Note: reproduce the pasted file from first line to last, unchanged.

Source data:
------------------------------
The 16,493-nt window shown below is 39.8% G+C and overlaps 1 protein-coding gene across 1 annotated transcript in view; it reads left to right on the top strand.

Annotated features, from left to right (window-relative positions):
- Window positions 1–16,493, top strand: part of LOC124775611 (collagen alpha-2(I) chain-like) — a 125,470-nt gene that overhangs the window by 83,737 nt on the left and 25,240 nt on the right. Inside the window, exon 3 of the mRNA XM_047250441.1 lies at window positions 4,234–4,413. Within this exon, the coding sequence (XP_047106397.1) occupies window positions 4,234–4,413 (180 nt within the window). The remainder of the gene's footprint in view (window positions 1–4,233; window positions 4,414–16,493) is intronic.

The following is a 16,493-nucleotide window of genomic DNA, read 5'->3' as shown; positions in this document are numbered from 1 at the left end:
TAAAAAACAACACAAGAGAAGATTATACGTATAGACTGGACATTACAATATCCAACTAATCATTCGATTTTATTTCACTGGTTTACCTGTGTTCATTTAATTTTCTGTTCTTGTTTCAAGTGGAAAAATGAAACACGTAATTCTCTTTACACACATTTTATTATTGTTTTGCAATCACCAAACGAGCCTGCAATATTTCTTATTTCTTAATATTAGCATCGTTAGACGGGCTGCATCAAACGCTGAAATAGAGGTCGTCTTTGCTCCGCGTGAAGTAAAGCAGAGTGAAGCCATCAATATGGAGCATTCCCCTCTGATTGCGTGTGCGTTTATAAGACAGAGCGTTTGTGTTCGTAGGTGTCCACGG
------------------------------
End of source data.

The 16,493-nt window shown below is 39.8% G+C and overlaps 1 protein-coding gene across 1 annotated transcript in view; it reads left to right on the top strand.

Annotated features, from left to right (window-relative positions):
- Window positions 1–16,493, top strand: part of LOC124775611 (collagen alpha-2(I) chain-like) — a 125,470-nt gene that overhangs the window by 83,737 nt on the left and 25,240 nt on the right. Inside the window, exon 3 of the mRNA XM_047250441.1 lies at window positions 4,234–4,413. Within this exon, the coding sequence (XP_047106397.1) occupies window positions 4,234–4,413 (180 nt within the window). The remainder of the gene's footprint in view (window positions 1–4,233; window positions 4,414–16,493) is intronic.

The following is a 16,493-nucleotide window of genomic DNA, read 5'->3' as shown; positions in this document are numbered from 1 at the left end:
TAAAAAACAACACAAGAGAAGATTATACGTATAGACTGGACATTACAATATCCAACTAATCATTCGATTTTATTTCACTGGTTTACCTGTGTTCATTTAATTTTCTGTTCTTGTTTCAAGTGGAAAAATGAAACACGTAATTCTCTTTACACACATTTTATTATTGTTTTGCAATCACCAAACGAGCCTGCAATATTTCTTATTTCTTAATATTAGCATCGTTAGACGGGCTGCATCAAACGCTGAAATAGAGGTCGTCTTTGCTCCGCGTGAAGTAAAGCAGAGTGAAGCCATCAATATGGAGCATTCCCCTCTGATTGCGTGTGCGTTTATAAGACAGAGCGTTTGTGTTCGTAGGTGTCCACGG